Question: Describe the following offences and punishment provided. Omission to give notice or information to public servants by a person legally bound to give it; Furnishing false information; and Refusing oath or affirmation when duly required by public servant to make it. Find the answer to the mains question only on Legal Bites. [Describe the following offences and… Read More »

Question: Describe the following offences and punishment provided. Omission to give notice or information to public servants by a person legally bound to give it; Furnishing false information; and Refusing oath or affirmation when duly required by public servant to make it. Find the answer to the mains question only on Legal Bites. [Describe the following offences and punishment provided, therefore] Answer 1. Omission to give notice or information to public servants by a person...

Question: Describe the following offences and punishment provided.

  1. Omission to give notice or information to public servants by a person legally bound to give it;

  2. Furnishing false information; and

  3. Refusing oath or affirmation when duly required by public servant to make it.

Find the answer to the mains question only on Legal Bites. [Describe the following offences and punishment provided, therefore]

Answer

1. Omission to give notice or information to public servants by a person legally bound to give it;

Section 176 deals with the intentional omission to give notice or information. This section applies to persons upon whom an obligation is imposed by law to give or furnish certain information to public servants. However, the failure to comply with the obligation to assist public servants becomes punishable under this section, only if two conditions are established:

  1. There must have been a public duty cast on the accused concerned;
  2. There must have been intentional non-performance of the duty cast.

To make the non-performance of the duty punishable, however, the effect must be such as to have led to some injury because of the non-disclosure or withholding of the information, when the public servant has not already received the information. The punishment for this is simple imprisonment for a term which may extend to one month, or with fine which may extend to five hundred rupees, or with both;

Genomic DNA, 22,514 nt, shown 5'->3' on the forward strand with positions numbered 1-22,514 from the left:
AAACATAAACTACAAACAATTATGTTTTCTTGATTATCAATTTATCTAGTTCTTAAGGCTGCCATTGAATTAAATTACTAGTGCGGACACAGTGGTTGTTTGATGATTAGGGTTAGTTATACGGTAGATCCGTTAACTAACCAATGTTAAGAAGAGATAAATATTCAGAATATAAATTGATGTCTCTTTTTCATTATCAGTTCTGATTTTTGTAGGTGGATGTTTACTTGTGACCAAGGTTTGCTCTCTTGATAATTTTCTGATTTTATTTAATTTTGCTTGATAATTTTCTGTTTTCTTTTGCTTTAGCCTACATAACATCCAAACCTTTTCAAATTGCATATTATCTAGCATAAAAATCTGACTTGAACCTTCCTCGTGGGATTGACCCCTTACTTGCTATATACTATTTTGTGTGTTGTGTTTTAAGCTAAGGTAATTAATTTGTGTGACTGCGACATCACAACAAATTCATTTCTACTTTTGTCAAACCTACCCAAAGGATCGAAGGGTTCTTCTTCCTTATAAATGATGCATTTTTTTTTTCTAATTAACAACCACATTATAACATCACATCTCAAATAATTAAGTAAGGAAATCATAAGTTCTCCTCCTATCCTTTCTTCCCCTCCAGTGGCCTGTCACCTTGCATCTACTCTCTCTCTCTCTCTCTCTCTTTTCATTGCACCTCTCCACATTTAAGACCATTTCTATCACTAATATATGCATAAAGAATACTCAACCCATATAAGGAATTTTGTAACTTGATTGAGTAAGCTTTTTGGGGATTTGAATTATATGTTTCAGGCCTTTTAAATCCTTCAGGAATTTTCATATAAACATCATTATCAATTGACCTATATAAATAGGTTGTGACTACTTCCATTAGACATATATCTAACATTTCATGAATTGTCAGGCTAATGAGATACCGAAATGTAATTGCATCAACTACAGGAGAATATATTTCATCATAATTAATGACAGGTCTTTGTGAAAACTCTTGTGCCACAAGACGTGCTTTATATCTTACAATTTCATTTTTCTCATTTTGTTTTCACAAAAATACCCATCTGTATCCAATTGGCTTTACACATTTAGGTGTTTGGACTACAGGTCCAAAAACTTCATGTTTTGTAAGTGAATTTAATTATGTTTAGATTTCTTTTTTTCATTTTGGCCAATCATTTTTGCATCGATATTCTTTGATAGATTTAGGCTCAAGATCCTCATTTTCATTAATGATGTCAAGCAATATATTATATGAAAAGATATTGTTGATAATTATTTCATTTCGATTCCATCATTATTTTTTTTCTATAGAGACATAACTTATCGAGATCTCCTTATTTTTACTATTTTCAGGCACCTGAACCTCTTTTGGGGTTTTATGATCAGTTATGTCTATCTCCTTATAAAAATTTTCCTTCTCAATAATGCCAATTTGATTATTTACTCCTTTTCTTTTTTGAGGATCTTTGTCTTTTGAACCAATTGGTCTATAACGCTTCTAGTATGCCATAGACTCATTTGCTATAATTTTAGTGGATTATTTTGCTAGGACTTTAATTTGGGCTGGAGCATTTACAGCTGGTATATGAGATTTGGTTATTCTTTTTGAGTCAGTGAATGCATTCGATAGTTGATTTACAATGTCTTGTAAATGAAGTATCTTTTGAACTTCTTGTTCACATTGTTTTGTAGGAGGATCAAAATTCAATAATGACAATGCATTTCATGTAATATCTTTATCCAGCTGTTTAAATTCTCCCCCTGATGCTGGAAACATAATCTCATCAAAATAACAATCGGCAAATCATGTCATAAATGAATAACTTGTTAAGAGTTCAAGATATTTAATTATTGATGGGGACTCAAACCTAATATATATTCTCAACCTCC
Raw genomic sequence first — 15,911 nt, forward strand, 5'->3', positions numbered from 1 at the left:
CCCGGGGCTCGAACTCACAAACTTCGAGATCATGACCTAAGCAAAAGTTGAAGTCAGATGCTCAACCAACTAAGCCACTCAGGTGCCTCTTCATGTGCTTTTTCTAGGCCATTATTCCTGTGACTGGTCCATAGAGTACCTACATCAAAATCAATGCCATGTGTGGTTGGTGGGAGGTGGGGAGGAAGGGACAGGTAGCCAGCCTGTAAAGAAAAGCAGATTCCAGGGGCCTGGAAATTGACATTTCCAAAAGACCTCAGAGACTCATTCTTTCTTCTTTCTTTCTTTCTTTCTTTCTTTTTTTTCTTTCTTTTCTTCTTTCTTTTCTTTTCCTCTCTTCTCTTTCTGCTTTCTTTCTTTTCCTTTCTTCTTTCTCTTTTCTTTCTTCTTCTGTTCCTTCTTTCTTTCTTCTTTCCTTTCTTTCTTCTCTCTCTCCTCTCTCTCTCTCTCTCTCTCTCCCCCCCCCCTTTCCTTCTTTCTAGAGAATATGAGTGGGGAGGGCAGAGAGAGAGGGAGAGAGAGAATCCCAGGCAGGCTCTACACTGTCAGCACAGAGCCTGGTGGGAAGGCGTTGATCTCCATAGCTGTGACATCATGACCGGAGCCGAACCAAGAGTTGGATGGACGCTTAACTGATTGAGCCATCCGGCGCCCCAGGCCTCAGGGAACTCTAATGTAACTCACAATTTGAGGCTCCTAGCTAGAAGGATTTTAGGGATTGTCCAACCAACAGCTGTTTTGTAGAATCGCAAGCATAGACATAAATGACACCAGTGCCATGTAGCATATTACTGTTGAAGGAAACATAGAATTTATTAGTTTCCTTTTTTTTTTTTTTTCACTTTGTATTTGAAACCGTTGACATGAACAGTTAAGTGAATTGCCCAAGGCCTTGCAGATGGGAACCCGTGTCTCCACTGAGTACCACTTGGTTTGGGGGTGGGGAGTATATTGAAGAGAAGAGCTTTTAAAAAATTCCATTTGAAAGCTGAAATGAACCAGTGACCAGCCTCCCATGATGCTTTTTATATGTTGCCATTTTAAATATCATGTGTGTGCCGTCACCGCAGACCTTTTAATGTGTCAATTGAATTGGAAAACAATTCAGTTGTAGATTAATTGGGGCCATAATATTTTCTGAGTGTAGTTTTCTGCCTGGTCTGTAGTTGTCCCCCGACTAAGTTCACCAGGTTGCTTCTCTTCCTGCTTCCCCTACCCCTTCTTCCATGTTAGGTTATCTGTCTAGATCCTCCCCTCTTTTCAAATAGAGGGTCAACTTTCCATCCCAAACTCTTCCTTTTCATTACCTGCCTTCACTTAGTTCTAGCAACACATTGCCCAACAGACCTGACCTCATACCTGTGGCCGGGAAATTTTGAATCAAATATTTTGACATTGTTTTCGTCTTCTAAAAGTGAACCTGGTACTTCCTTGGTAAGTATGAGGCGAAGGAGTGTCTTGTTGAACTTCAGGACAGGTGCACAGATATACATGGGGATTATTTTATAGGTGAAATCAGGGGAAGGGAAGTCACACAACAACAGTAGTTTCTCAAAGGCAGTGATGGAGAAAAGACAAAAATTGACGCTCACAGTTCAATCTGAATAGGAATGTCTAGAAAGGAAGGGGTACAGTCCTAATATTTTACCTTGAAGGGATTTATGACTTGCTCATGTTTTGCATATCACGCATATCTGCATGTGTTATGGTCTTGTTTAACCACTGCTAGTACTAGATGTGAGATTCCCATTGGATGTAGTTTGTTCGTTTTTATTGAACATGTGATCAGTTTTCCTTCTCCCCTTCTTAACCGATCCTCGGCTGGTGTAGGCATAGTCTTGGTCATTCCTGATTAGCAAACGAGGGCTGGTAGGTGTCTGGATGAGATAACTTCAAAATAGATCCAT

or, if the notice or information required to be given respects the commission of an offence, or is required for the purpose of preventing the commission of an offence, or in order to the apprehension of an offender, with simple imprisonment for a term which may extend to six months, or with fine which may extend to one thousand rupees, or with both;

2. Furnishing false information; and

Section 177 deals with the furnishing of false information and make giving of false information to a public servant an offence. Whoever, being legally bound to furnish information on any subject to any public servant, as such, furnishes, as true, information on the subject which he knows or has reason to believe to be false, shall be punished with simple imprisonment for a term which may extend to six months, or with fine which may extend to one thousand rupees, or with both;

or, if the information which he is legally bound to give respects the commission of an offence, or is required for the purpose of preventing the commission of an offence, or in order to the apprehension of an offender, with imprisonment of either description for a term which may extend to two years, or with fine, or with both. The offence under this section is non-cognizable, bailable, non-compoundable, and may be tried by a Magistrate.

The essential ingredients, therefore, are as follows:

  1. The accused must be legally bound to furnish the information;
  2. The information must be furnished to a public servant;
  3. That in pursuance of such requirement, the accused did furnish certain information;
  4. The information so furnished was actually false;
  5. The accused must have furnished the information knowing well that it was actually false or had reason to believe that it was false;
  6. With regard to the operation of cl 2, an aggravated form of the offence, the information must have been in connection with the commission of an offence.

3. Refusing oath or affirmation when duly required by public servant to make it.

Section 178 deals with refusing oath or affirmation when duly required by public servant to make it. Whoever refuses to bind himself by an oath or affirmation to state the truth, when required so to bind himself by a public servant legally competent to require that he shall so bind himself, shall be punished with simple imprisonment for a term which may extend to six months, or with fine which may extend to one thousand rupees, or with both.

The element of mens rea is most crucial for securing a conviction under this provision. Thus, where there is no wilful refusal, but only unwitting omission or innocent warding off of giving information, then the accused is entitled to benefit of the doubt.


Important Mains Questions Series for Judiciary, APO & University Exams

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  2. IPC Mains Questions Series Part II: Important Questions
  3. IPC Mains Questions Series Part III: Important Questions
  4. IPC Mains Questions Series Part IV: Important Questions
  5. IPC Mains Questions Series Part V: Important Questions
  6. IPC Mains Questions Series Part VI: Important Questions
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  8. IPC Mains Questions Series Part VIII: Important Questions
  9. IPC Mains Questions Series Part IX: Important Questions
  10. IPC Mains Questions Series Part X: Important Questions
Updated On 2021-07-10T11:08:36+05:30
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